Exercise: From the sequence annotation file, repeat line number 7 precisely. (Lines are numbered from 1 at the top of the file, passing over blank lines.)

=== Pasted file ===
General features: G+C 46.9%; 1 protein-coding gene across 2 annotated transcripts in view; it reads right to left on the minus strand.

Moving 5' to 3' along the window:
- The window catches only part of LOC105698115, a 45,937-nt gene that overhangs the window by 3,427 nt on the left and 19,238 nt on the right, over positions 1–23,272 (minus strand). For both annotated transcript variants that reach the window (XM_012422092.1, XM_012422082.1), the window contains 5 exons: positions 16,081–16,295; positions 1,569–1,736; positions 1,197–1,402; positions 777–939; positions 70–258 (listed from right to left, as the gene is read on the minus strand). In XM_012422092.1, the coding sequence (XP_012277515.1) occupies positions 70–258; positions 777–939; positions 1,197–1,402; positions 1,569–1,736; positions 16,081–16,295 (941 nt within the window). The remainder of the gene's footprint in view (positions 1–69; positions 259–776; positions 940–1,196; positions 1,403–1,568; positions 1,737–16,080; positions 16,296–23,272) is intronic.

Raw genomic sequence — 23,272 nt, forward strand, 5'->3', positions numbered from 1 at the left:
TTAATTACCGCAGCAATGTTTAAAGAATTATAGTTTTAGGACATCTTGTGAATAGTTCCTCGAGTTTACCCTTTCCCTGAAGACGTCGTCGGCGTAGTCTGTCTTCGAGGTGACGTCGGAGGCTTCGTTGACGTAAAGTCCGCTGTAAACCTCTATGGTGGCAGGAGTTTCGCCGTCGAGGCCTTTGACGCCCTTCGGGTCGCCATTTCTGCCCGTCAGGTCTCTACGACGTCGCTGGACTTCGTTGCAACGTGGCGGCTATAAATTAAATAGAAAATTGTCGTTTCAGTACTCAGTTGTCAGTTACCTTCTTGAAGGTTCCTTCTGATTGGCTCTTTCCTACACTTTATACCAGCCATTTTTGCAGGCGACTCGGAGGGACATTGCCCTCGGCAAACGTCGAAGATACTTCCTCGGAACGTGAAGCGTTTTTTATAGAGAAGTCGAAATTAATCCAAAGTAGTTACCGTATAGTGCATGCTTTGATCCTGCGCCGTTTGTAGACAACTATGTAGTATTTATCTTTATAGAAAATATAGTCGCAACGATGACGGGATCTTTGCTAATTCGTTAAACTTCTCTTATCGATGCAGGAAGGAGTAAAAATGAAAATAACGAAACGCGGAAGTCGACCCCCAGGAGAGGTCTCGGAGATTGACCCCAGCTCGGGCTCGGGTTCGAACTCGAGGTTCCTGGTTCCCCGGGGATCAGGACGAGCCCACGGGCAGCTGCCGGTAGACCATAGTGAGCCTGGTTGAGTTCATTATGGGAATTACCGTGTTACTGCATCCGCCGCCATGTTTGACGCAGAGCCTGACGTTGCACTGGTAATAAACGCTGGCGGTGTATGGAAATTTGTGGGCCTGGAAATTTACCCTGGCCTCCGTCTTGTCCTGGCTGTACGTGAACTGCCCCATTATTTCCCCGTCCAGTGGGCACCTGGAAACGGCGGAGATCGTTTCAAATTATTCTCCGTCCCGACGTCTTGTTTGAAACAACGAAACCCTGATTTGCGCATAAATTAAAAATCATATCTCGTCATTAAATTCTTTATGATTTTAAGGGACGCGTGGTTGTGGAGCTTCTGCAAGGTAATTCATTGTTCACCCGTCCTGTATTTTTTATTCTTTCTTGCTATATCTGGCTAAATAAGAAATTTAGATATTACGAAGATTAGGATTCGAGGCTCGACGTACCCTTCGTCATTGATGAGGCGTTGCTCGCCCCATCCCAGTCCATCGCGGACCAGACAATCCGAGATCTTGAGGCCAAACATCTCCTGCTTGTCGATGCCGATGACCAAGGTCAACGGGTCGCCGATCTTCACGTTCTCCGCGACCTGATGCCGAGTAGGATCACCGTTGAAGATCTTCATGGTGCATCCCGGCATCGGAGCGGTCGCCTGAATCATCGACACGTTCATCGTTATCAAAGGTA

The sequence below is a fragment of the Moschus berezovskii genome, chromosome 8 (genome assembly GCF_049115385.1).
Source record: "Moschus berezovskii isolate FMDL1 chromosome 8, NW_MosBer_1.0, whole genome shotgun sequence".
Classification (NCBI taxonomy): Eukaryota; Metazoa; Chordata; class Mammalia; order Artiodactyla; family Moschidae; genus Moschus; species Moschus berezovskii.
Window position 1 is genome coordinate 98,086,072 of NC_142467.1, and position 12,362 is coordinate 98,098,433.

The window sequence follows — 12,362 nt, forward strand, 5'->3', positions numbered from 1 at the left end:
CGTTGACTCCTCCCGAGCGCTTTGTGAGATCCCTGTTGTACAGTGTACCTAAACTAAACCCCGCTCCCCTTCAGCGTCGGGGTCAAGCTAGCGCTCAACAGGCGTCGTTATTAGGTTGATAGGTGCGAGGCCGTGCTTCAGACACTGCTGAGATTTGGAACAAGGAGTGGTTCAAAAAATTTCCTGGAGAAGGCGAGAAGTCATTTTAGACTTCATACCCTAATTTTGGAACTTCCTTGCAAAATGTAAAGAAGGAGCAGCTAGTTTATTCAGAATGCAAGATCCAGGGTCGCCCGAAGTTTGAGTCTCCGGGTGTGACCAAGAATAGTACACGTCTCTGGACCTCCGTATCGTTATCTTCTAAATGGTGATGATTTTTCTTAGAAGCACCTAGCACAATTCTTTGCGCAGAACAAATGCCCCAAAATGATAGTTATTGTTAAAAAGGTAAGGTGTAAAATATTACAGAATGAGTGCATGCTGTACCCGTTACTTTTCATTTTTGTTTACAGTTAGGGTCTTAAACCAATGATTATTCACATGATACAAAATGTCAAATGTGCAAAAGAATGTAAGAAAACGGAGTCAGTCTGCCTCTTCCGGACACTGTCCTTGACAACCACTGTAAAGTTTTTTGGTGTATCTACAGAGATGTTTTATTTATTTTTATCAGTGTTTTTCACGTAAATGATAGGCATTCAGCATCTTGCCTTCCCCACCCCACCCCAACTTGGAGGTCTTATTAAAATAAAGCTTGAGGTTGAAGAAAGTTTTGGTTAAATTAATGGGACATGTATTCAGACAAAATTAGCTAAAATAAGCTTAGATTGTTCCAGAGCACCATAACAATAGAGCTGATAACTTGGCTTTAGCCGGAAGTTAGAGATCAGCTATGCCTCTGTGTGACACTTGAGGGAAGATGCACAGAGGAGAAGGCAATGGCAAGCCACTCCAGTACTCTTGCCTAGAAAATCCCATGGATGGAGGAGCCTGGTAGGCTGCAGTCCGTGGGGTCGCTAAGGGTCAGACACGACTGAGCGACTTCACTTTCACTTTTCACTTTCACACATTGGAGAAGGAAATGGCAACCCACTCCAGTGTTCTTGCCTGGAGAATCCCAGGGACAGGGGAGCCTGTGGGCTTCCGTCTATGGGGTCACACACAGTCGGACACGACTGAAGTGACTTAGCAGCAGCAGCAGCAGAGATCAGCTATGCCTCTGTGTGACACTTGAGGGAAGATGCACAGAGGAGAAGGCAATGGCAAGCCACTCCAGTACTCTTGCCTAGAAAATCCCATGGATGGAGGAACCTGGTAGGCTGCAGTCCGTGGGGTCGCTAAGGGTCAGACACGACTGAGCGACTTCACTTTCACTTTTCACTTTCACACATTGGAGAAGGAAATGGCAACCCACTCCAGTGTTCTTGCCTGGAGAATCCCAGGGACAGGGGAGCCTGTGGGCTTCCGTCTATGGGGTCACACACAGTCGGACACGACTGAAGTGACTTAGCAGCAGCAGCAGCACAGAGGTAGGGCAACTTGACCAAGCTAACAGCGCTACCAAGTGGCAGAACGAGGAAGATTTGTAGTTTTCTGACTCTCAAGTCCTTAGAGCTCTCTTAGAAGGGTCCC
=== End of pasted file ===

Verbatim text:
Source record: "Moschus berezovskii isolate FMDL1 chromosome 8, NW_MosBer_1.0, whole genome shotgun sequence".